The Manitowoc Co. is attempting to get a complete open shop. So the WI AFL-CIO, the IAM Local 516 strikers and the boilermakers who’ve been laid off and many others are supporting a solidarity rally in Manitowoc, WI this Saturday Dec. 10. The Manitowoc Co. is one of the top makers of cranes in the world and it also owns Manitowoc Ice which makes virtually all of the ice machines in hotels, motels etc. The company has operations in 26 countries and is a very big player in this market. This is a private sector version of the union-busting public-sector bill in Wisconsin.
I find it hard to read the news about anyone loosing their job but the layoffs of R&D people lately in the drug industry is alarming and more than disappointing. Cuts in R&D mean less new drugs in development and that’s bad for consumers and the healthcare industry. It also means that the days of a lot of big drug discoveries maybe coming to an end.
For the 17,000 or so retail workers who are about to lose their job at Target, many may not have a profile on professional networking site LinkedIn. Most however do own a smartphone, a tool that Derek Szeto says will help them land on their feet with the aid of his app, Wirkn.
The latest venture from Szeto, a founder of RedFlagDeals.ca, Wirkn is a brand new service that aims to connect local retail and service sector workers to local employers.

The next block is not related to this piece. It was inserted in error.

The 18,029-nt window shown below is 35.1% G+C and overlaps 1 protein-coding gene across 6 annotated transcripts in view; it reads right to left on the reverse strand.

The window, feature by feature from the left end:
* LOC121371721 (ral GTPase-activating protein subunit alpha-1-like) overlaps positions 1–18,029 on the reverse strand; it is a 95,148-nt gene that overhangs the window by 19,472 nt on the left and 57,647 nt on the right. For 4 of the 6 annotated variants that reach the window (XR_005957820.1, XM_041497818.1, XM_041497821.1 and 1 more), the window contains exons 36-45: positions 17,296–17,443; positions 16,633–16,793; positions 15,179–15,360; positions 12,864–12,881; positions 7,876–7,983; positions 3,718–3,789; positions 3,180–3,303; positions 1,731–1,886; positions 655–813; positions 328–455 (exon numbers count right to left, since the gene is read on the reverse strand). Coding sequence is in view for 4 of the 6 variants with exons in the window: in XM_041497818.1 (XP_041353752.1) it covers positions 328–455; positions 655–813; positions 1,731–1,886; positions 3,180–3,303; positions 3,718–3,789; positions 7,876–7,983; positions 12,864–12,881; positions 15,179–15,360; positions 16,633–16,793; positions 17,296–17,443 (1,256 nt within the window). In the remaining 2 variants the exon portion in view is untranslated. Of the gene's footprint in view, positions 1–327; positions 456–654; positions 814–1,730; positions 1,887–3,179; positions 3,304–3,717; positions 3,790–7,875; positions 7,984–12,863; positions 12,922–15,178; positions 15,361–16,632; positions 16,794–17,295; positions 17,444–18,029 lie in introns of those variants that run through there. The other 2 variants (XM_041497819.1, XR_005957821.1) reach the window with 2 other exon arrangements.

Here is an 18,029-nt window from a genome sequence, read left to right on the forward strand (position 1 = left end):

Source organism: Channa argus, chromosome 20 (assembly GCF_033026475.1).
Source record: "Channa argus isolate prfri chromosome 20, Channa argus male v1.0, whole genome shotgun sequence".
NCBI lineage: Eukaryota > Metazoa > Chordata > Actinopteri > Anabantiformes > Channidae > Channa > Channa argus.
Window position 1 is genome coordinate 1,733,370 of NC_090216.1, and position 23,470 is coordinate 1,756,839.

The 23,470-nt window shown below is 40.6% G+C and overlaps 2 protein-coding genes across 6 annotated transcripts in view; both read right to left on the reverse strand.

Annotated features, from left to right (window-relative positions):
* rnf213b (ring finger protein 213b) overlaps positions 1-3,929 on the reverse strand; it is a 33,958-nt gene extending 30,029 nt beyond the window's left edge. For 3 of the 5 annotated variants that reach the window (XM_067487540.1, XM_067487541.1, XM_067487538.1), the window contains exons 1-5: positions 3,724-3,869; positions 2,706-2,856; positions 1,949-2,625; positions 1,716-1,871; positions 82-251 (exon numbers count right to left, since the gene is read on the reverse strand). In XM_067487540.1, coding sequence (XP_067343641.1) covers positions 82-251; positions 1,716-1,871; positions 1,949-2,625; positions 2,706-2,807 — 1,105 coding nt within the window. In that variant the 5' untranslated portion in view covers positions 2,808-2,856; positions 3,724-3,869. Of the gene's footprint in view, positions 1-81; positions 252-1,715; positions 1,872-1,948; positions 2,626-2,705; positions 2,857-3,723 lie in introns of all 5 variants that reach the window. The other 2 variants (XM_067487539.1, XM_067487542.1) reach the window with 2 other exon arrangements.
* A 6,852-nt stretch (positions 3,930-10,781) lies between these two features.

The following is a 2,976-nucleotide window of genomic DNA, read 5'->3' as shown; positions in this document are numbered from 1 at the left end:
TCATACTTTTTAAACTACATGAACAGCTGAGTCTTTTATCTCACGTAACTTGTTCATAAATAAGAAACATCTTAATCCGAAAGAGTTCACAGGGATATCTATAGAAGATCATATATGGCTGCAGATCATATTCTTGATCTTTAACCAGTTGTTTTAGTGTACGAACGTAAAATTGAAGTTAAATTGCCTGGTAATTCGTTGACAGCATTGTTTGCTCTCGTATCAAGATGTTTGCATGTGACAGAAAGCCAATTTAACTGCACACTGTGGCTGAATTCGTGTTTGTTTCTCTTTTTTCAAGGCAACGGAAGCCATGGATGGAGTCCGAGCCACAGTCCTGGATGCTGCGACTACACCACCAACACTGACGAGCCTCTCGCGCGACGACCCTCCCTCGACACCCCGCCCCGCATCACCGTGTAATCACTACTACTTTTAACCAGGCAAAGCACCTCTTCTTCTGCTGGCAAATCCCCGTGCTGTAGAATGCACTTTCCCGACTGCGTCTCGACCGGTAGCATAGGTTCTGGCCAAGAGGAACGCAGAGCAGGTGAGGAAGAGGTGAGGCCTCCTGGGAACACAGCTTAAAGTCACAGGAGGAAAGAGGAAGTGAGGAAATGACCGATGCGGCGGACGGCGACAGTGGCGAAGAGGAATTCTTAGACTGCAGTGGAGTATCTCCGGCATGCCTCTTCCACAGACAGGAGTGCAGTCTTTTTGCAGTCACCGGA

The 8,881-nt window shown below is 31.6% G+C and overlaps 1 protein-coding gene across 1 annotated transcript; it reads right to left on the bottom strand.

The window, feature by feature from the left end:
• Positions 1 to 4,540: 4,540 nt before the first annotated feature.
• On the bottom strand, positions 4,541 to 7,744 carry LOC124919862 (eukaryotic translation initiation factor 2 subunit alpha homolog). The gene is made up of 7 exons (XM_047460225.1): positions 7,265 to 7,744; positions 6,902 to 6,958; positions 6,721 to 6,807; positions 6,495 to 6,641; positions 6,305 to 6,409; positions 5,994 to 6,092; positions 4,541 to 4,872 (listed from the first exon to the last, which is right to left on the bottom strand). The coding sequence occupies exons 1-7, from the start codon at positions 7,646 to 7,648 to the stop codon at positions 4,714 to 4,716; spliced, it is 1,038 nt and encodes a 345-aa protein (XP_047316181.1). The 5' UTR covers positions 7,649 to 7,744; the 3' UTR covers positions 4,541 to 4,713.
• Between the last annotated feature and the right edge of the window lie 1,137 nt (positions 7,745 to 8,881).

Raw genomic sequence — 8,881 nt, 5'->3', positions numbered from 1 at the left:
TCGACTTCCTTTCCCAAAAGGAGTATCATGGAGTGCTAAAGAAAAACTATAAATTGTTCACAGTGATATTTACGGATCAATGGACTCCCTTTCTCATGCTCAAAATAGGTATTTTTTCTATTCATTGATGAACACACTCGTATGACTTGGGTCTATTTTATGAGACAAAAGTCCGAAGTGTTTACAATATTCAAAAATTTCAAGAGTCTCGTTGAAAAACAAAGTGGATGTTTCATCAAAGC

Take the case of Ready At Dawn, the video game studio working on the upcoming PlayStation 4 game The Order: 1866. Though the studio had found some success making God of Wargames for the PSP, they had trouble convincing publishers to buy their other prototypes, according to a person who worked there. And in July of 2010, as the studio finished off God of War: Ghost of Sparta and prepared to move onto The Order, the folks at Ready At Dawn laid off 13 people—only to re-fill those same positions back six months later. (Ready At Dawn declined to comment for this article.)
…The thought might seem silly—why get rid of developers just to replace them in a few months?—but this sort of thing happens often. And the explanation is simple, according to one ex-employee. The development team didn’t need those people for pre-production—the period of time in which the basics of a game are conceptualized and designed—so Sony, the publisher, wouldn’t pay for them. (Sony didn’t respond to requests for comment on this story.)
If you’re even considering going into the game industry, this article is something you must read.
I seem to randomly meet AAA burnouts on a regular basis, and much of what this article talks about is why people leave the industry. It’s not just a few people. It happens in droves. Funny enough, after meeting so many people burned out on the AAA cycle of layoffs and crunchmode, I’ve chosen to be an indie developer despite the enormous risks involved. If I’m going to be financially uncertain, I’d rather do it on my terms. General consensus is that something has to change. This isn’t sustainable.